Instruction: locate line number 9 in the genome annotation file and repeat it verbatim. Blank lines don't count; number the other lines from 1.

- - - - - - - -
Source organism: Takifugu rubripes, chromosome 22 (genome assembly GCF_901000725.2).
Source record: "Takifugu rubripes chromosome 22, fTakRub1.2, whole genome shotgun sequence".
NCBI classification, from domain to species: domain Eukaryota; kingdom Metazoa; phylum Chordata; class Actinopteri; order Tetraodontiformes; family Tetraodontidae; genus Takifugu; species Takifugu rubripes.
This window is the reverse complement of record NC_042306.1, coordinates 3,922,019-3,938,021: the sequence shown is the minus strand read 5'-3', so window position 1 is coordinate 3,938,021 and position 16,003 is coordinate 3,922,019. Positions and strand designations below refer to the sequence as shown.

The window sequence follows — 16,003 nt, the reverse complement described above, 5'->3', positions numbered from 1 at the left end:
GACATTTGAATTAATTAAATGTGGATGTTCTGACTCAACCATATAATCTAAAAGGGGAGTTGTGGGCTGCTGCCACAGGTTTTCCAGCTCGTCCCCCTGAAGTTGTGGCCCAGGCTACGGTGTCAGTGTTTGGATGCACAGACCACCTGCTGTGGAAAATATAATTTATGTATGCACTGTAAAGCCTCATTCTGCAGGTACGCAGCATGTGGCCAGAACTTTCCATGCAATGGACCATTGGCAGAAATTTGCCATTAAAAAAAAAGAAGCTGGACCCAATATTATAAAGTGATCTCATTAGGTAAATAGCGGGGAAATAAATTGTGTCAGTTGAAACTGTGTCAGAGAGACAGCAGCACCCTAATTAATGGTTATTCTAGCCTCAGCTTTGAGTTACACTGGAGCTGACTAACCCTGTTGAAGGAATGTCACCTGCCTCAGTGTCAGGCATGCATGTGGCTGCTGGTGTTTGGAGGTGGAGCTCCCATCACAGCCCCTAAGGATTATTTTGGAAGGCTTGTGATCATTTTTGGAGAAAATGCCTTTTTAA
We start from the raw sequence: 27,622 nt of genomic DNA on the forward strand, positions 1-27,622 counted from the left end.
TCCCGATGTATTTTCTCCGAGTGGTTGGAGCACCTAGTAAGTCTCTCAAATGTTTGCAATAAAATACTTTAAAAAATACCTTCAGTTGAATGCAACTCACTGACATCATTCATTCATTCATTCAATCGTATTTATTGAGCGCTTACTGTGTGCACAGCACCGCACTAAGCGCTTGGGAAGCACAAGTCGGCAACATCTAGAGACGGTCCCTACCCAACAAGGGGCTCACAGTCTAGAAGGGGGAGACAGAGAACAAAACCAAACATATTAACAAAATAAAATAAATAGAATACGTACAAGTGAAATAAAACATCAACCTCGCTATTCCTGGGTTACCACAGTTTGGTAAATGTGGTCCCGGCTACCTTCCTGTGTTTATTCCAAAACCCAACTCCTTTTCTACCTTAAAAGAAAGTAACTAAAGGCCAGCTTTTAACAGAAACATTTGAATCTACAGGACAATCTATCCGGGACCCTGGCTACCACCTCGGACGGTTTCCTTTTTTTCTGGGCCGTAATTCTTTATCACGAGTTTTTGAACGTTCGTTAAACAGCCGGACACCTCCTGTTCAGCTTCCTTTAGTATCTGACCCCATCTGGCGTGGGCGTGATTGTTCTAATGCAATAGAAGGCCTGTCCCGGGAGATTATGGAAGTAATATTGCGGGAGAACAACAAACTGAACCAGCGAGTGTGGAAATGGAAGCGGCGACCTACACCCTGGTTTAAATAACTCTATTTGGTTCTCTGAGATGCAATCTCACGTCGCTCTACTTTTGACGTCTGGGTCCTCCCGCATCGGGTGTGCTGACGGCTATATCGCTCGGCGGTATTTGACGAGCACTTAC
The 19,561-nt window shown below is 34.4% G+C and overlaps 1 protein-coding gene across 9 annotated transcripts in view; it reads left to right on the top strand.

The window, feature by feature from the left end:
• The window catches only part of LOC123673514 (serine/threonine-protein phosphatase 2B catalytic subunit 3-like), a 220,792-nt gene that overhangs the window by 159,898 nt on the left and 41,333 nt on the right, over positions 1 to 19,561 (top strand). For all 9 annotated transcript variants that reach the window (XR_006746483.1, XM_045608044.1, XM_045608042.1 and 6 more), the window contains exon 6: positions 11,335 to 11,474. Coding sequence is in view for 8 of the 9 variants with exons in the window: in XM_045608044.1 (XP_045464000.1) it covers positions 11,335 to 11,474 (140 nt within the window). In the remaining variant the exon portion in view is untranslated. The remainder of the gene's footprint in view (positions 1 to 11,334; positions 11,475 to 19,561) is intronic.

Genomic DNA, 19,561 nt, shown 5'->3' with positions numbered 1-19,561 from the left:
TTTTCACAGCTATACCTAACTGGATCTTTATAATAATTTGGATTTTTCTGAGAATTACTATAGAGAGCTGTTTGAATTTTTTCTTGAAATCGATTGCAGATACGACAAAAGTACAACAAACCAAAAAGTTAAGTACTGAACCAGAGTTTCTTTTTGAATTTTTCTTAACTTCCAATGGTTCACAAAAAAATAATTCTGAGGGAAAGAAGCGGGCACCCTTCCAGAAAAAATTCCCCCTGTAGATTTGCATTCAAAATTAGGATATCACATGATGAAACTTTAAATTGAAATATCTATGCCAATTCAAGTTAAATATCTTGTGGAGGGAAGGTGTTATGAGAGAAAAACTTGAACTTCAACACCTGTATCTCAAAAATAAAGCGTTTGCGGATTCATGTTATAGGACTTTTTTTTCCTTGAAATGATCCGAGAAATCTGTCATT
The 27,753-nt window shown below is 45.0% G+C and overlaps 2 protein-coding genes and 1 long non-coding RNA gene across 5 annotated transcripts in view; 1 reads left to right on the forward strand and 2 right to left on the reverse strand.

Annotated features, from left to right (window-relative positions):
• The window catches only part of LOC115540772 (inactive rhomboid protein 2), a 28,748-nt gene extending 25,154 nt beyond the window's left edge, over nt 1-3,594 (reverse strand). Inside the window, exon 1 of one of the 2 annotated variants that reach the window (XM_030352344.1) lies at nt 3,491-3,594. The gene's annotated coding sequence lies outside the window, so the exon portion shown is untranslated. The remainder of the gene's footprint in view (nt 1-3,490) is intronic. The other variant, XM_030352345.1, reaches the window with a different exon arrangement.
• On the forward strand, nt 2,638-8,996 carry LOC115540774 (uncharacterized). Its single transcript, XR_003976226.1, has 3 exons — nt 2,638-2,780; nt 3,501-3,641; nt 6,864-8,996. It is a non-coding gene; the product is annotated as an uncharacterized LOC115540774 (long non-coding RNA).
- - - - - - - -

The 19,561-nt window shown below is 34.4% G+C and overlaps 1 protein-coding gene across 9 annotated transcripts in view; it reads left to right on the top strand.